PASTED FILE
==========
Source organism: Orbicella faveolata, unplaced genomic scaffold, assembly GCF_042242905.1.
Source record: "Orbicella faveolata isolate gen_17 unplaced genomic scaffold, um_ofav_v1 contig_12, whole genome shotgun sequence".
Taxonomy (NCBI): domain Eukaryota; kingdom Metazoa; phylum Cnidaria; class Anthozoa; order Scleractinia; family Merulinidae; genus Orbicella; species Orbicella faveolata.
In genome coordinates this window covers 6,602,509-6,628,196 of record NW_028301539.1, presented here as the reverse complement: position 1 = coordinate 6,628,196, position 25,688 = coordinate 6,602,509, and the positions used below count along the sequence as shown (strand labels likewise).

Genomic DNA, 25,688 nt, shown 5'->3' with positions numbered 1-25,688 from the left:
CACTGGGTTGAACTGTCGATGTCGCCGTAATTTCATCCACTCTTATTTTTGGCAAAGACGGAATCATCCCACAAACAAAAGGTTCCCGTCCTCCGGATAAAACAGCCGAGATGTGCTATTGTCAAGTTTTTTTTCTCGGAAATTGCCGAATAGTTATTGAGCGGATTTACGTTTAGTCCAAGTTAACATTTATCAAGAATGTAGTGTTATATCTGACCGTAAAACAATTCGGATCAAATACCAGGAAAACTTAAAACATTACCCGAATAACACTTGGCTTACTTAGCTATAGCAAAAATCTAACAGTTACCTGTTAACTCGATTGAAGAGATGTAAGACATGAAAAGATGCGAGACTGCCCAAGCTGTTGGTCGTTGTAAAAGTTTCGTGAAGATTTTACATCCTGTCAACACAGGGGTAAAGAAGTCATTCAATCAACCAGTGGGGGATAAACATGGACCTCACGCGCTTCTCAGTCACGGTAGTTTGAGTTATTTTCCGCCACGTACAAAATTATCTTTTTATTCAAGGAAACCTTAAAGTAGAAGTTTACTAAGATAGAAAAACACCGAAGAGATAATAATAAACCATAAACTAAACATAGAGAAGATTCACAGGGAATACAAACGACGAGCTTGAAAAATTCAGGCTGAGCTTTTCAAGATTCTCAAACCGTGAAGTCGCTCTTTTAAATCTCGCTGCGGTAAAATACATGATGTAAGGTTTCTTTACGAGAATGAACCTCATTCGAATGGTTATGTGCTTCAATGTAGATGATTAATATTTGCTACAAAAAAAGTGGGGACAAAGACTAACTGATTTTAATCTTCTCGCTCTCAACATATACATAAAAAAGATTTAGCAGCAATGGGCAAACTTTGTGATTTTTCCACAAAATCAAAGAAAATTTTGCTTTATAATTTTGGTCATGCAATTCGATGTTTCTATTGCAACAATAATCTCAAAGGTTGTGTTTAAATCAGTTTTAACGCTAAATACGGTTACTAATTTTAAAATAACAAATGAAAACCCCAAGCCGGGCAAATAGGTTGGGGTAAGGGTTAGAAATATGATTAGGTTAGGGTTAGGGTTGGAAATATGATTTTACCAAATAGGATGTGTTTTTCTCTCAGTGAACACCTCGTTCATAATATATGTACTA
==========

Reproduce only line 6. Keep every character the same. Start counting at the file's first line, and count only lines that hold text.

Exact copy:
CACTGGGTTGAACTGTCGATGTCGCCGTAATTTCATCCACTCTTATTTTTGGCAAAGACGGAATCATCCCACAAACAAAAGGTTCCCGTCCTCCGGATAAAACAGCCGAGATGTGCTATTGTCAAGTTTTTTTTCTCGGAAATTGCCGAATAGTTATTGAGCGGATTTACGTTTAGTCCAAGTTAACATTTATCAAGAATGTAGTGTTATATCTGACCGTAAAACAATTCGGATCAAATACCAGGAAAACTTAAAACATTACCCGAATAACACTTGGCTTACTTAGCTATAGCAAAAATCTAACAGTTACCTGTTAACTCGATTGAAGAGATGTAAGACATGAAAAGATGCGAGACTGCCCAAGCTGTTGGTCGTTGTAAAAGTTTCGTGAAGATTTTACATCCTGTCAACACAGGGGTAAAGAAGTCATTCAATCAACCAGTGGGGGATAAACATGGACCTCACGCGCTTCTCAGTCACGGTAGTTTGAGTTATTTTCCGCCACGTACAAAATTATCTTTTTATTCAAGGAAACCTTAAAGTAGAAGTTTACTAAGATAGAAAAACACCGAAGAGATAATAATAAACCATAAACTAAACATAGAGAAGATTCACAGGGAATACAAACGACGAGCTTGAAAAATTCAGGCTGAGCTTTTCAAGATTCTCAAACCGTGAAGTCGCTCTTTTAAATCTCGCTGCGGTAAAATACATGATGTAAGGTTTCTTTACGAGAATGAACCTCATTCGAATGGTTATGTGCTTCAATGTAGATGATTAATATTTGCTACAAAAAAAGTGGGGACAAAGACTAACTGATTTTAATCTTCTCGCTCTCAACATATACATAAAAAAGATTTAGCAGCAATGGGCAAACTTTGTGATTTTTCCACAAAATCAAAGAAAATTTTGCTTTATAATTTTGGTCATGCAATTCGATGTTTCTATTGCAACAATAATCTCAAAGGTTGTGTTTAAATCAGTTTTAACGCTAAATACGGTTACTAATTTTAAAATAACAAATGAAAACCCCAAGCCGGGCAAATAGGTTGGGGTAAGGGTTAGAAATATGATTAGGTTAGGGTTAGGGTTGGAAATATGATTTTACCAAATAGGATGTGTTTTTCTCTCAGTGAACACCTCGTTCATAATATATGTACTA